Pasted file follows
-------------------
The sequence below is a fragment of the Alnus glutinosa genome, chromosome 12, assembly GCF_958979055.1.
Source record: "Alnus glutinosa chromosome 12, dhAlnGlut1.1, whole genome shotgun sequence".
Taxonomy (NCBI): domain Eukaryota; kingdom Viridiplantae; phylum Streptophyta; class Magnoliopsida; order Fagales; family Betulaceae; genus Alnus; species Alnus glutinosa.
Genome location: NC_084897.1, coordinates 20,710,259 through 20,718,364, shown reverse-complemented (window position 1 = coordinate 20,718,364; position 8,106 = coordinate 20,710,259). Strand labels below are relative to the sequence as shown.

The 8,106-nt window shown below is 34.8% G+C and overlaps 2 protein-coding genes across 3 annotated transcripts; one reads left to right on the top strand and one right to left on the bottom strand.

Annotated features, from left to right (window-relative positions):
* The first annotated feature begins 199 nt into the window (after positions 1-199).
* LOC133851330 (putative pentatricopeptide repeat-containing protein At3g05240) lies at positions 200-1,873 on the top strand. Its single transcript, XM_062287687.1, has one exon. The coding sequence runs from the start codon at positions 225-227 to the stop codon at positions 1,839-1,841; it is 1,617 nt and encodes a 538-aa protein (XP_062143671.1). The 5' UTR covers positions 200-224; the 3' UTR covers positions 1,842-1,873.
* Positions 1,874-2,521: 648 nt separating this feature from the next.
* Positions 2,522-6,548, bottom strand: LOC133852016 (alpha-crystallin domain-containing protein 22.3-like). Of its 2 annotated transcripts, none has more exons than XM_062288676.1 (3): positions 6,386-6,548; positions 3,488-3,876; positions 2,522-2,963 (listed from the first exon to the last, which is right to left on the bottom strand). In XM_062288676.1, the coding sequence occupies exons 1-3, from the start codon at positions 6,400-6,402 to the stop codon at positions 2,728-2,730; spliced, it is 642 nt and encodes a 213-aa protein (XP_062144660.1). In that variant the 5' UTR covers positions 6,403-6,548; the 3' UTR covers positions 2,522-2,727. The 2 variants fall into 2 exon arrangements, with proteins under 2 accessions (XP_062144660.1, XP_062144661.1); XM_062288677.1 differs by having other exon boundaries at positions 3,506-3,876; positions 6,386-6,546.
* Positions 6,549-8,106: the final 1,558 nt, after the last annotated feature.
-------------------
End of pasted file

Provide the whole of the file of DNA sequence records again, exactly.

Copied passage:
The sequence below is a fragment of the Alnus glutinosa genome, chromosome 12, assembly GCF_958979055.1.
Source record: "Alnus glutinosa chromosome 12, dhAlnGlut1.1, whole genome shotgun sequence".
Taxonomy (NCBI): domain Eukaryota; kingdom Viridiplantae; phylum Streptophyta; class Magnoliopsida; order Fagales; family Betulaceae; genus Alnus; species Alnus glutinosa.
Genome location: NC_084897.1, coordinates 20,710,259 through 20,718,364, shown reverse-complemented (window position 1 = coordinate 20,718,364; position 8,106 = coordinate 20,710,259). Strand labels below are relative to the sequence as shown.

The 8,106-nt window shown below is 34.8% G+C and overlaps 2 protein-coding genes across 3 annotated transcripts; one reads left to right on the top strand and one right to left on the bottom strand.

Annotated features, from left to right (window-relative positions):
* The first annotated feature begins 199 nt into the window (after positions 1-199).
* LOC133851330 (putative pentatricopeptide repeat-containing protein At3g05240) lies at positions 200-1,873 on the top strand. Its single transcript, XM_062287687.1, has one exon. The coding sequence runs from the start codon at positions 225-227 to the stop codon at positions 1,839-1,841; it is 1,617 nt and encodes a 538-aa protein (XP_062143671.1). The 5' UTR covers positions 200-224; the 3' UTR covers positions 1,842-1,873.
* Positions 1,874-2,521: 648 nt separating this feature from the next.
* Positions 2,522-6,548, bottom strand: LOC133852016 (alpha-crystallin domain-containing protein 22.3-like). Of its 2 annotated transcripts, none has more exons than XM_062288676.1 (3): positions 6,386-6,548; positions 3,488-3,876; positions 2,522-2,963 (listed from the first exon to the last, which is right to left on the bottom strand). In XM_062288676.1, the coding sequence occupies exons 1-3, from the start codon at positions 6,400-6,402 to the stop codon at positions 2,728-2,730; spliced, it is 642 nt and encodes a 213-aa protein (XP_062144660.1). In that variant the 5' UTR covers positions 6,403-6,548; the 3' UTR covers positions 2,522-2,727. The 2 variants fall into 2 exon arrangements, with proteins under 2 accessions (XP_062144660.1, XP_062144661.1); XM_062288677.1 differs by having other exon boundaries at positions 3,506-3,876; positions 6,386-6,546.
* Positions 6,549-8,106: the final 1,558 nt, after the last annotated feature.